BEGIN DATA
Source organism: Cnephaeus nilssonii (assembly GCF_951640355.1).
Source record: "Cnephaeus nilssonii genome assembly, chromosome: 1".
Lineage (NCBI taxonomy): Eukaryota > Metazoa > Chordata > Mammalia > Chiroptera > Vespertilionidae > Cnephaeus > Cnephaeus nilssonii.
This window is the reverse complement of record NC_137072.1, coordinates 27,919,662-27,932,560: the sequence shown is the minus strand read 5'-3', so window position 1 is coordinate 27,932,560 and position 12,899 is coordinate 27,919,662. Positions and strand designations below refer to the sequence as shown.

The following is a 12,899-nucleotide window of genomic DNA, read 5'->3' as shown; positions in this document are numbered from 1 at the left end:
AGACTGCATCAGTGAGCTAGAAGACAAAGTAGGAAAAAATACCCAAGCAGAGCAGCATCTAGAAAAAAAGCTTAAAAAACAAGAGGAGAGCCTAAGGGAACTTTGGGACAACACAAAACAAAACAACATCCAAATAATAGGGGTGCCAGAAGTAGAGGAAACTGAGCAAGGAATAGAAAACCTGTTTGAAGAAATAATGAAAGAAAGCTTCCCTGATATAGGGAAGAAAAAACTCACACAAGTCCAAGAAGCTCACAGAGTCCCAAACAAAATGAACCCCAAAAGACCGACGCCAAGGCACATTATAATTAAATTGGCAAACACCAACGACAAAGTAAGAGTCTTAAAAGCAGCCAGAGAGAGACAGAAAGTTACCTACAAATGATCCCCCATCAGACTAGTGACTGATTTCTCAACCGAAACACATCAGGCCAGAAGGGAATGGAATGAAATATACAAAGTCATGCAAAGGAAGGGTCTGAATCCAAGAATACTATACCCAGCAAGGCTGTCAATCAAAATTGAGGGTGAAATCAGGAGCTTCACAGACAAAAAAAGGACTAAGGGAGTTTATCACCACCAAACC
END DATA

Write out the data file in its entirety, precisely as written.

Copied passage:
Source organism: Cnephaeus nilssonii (assembly GCF_951640355.1).
Source record: "Cnephaeus nilssonii genome assembly, chromosome: 1".
Lineage (NCBI taxonomy): Eukaryota > Metazoa > Chordata > Mammalia > Chiroptera > Vespertilionidae > Cnephaeus > Cnephaeus nilssonii.
This window is the reverse complement of record NC_137072.1, coordinates 27,919,662-27,932,560: the sequence shown is the minus strand read 5'-3', so window position 1 is coordinate 27,932,560 and position 12,899 is coordinate 27,919,662. Positions and strand designations below refer to the sequence as shown.

The following is a 12,899-nucleotide window of genomic DNA, read 5'->3' as shown; positions in this document are numbered from 1 at the left end:
AGACTGCATCAGTGAGCTAGAAGACAAAGTAGGAAAAAATACCCAAGCAGAGCAGCATCTAGAAAAAAAGCTTAAAAAACAAGAGGAGAGCCTAAGGGAACTTTGGGACAACACAAAACAAAACAACATCCAAATAATAGGGGTGCCAGAAGTAGAGGAAACTGAGCAAGGAATAGAAAACCTGTTTGAAGAAATAATGAAAGAAAGCTTCCCTGATATAGGGAAGAAAAAACTCACACAAGTCCAAGAAGCTCACAGAGTCCCAAACAAAATGAACCCCAAAAGACCGACGCCAAGGCACATTATAATTAAATTGGCAAACACCAACGACAAAGTAAGAGTCTTAAAAGCAGCCAGAGAGAGACAGAAAGTTACCTACAAATGATCCCCCATCAGACTAGTGACTGATTTCTCAACCGAAACACATCAGGCCAGAAGGGAATGGAATGAAATATACAAAGTCATGCAAAGGAAGGGTCTGAATCCAAGAATACTATACCCAGCAAGGCTGTCAATCAAAATTGAGGGTGAAATCAGGAGCTTCACAGACAAAAAAAGGACTAAGGGAGTTTATCACCACCAAACC